Reading Isn’t A Race: How Speed Reading And Spritz Completly Miss The Point

July 7, 2014 — 21 Comments

Reading is good. So reading faster must be better right?

This is the well-meaning logic behind every person who googles “speed reading” and all the recent excitement about the Spritz speed reading app that makes it possible to read 1,000 words per minute. It’s one of the reasons people like ebooks so much too.

The problem is that it’s wrong. Not stupid wrong, it just misses the point.

I took a speed reading course and read “War and Peace” in twenty minutes. It involves Russia. —Woody Allen

Reading is the quiet time in which you reflect and learn, it is not a race. It is where you teach yourself that which you don’t know—it is your time with some of the smartest (or at least different) people who’ve ever lived. This is not something to be rushed through, but enjoyed, savored and done deliberately.

In fact, smart readers do more than just comprehend words. They ask questions, they take notes, they look things up, they make connections, they produce marginalia. People who read a lot of books spend a lot of time reading. There’s no way around this.

But still, everyone asks how to do it faster. Let me tell you why this is so short sighted:

-If you find yourself wanting to speed up the reading process on a particular book, you may want to ask yourself, “Is this book any good?” Life is too short to read books you don’t enjoy reading.

-Yes some people read faster than others, just like some people eat faster or walk faster. But when you ask, almost all of them don’t think or know that they read fast. In other words, it’s not conscious. We all have our own pace.

-The best way to read quickly is to be smart and, paradoxically, well-read. Like anything, you get faster at reading the more knowledge and experience you bring to the table. You can guess where things are going, you don’t need to double back to check things, and you won’t get caught by surprise. It’s how you build up cumulative advantage.

-Seriously, give me some examples from history of greats who were “speed readers.” I can name many who were dyslexic and struggled through books anyway like Alexander Graham Bell, Leonardo Da Vinci, Pablo Picasso, Albert Einstein, Steven Spielberg and Richard Branson, but I can’t think of a speed reader. I’ll say it again: People who read a lot do it because they love it and put time towards it.

-I like to remind myself that no matter how fast or how many books I’ll read in my life, I’ll never have or surpass a small branch public library. And this thought calms me. Who am I trying to beat? The only thing that matters is if you’re getting smarter and better.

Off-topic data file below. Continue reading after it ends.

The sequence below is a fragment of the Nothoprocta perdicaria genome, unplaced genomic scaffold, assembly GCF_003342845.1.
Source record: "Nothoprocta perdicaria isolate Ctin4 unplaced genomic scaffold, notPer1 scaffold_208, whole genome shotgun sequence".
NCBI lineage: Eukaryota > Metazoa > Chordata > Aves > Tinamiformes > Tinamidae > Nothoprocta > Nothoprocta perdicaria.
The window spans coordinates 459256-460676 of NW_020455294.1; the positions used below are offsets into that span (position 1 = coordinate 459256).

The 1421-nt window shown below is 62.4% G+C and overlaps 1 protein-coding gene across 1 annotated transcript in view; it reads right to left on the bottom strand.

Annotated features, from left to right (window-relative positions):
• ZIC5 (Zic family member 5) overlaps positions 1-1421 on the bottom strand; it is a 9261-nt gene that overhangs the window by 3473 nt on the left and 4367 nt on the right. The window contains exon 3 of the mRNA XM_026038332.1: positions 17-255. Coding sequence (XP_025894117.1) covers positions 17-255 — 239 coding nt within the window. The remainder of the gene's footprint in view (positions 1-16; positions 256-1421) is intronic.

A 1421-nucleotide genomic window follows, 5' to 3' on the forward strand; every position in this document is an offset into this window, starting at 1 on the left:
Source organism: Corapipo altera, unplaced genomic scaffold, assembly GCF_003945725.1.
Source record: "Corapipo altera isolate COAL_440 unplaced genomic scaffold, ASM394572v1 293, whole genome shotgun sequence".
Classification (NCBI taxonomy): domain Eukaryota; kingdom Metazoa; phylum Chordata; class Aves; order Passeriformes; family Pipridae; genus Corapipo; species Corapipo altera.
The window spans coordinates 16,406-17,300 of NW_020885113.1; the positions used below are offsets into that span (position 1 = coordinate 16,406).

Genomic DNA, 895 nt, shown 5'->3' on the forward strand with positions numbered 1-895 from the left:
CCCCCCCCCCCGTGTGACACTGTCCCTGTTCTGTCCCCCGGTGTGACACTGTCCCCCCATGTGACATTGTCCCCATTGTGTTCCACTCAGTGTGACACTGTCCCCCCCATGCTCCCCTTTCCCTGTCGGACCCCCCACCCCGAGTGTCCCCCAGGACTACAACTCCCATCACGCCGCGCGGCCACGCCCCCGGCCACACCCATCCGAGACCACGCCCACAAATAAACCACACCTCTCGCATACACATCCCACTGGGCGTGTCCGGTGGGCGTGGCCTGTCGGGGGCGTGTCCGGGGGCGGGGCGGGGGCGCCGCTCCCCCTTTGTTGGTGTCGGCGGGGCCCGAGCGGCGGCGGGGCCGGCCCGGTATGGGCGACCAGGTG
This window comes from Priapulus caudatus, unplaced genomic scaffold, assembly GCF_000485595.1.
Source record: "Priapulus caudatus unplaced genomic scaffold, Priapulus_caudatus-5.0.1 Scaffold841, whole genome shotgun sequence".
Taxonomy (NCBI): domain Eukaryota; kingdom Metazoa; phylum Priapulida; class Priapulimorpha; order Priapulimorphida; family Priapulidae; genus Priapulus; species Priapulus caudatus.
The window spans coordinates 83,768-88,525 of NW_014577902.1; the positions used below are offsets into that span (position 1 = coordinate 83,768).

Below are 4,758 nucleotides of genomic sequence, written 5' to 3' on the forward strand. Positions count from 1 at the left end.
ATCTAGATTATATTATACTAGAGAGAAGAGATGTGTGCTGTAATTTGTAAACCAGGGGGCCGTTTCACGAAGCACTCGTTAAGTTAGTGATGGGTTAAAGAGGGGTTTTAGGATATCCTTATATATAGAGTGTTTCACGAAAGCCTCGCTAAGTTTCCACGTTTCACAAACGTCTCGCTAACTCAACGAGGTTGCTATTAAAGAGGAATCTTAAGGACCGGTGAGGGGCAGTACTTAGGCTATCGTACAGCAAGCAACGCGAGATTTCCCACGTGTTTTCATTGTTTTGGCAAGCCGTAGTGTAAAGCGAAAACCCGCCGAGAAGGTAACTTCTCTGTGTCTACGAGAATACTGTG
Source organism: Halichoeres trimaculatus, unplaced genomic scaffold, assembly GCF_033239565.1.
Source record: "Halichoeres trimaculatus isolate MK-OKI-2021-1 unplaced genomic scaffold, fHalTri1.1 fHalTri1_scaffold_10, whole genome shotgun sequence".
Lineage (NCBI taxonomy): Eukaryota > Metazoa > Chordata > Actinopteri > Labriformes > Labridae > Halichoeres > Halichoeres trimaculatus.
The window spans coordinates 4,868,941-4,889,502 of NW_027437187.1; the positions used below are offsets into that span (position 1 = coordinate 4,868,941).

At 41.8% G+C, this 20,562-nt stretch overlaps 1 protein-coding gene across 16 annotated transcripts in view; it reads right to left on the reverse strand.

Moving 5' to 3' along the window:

-How many books do you really need or want to read in a week? The most I’ve ever done was 7 (some were short, reading was all I really did that week). I’ll be honest: I don’t remember ONE of those books.

-Let’s say it again once more: if a book is skimmable, skip it altogether. You don’t get a prize for completing it. And there are better ones out there.

-Tackle the big books that will take you a while. No one speed reads The Power Broker. But if you make a go at it, it may just change your life.

-On the other hand, if you find yourself hitting a wall with a book and start to feel the Resistance, don’t feel ashamed to jump to another book to keep the chain going. I also apply this to my work life so I’m never stuck and always have something productive to do.

-Also ask yourself, “Am I reading slowly on this book because it’s poorly written?” You have paid the author once for the book and again with your attention. If they haven’t delivered value back to you in the form of a clear, coherent and masterful book then put it down and find someone else who can. The author is also supposed to pull the reader from page to page.

-An important part about reading is taking notes, marking the passages and quotes that you find to be important. Tell me how you plan to do that with an app that turns your book into a series of flashcards.

-Reading, especially reading physical books, is about seeing a concept laid out in front of you. It’s seeing the paragraph, the sentence, the page. As the great literary critic Northrop Frye once said, “The most technologically efficient machine that man has ever invented is the book.” I’m with Northrup, I don’t anticipate any technology, especially Spritz, beating a book anytime soon.

-This is an issue I don’t think Spritz can solve. They know that sometimes books have charts right? And what about the translator’s introduction, footnotes, and editors notes? All of this is important and I never skip them because this information adds context and sets the stage for the text you’re reading.

-Doing this is akin to cutting out establishing shots in movies. What about all those downs in football where they aren’t throwing the ball? Or the set up and communication in baseball before a pitch? Don’t ever tell me why you came to think something, just tell me your final conclusion with no context. Life would be so much better without all that “waste” wouldn’t it?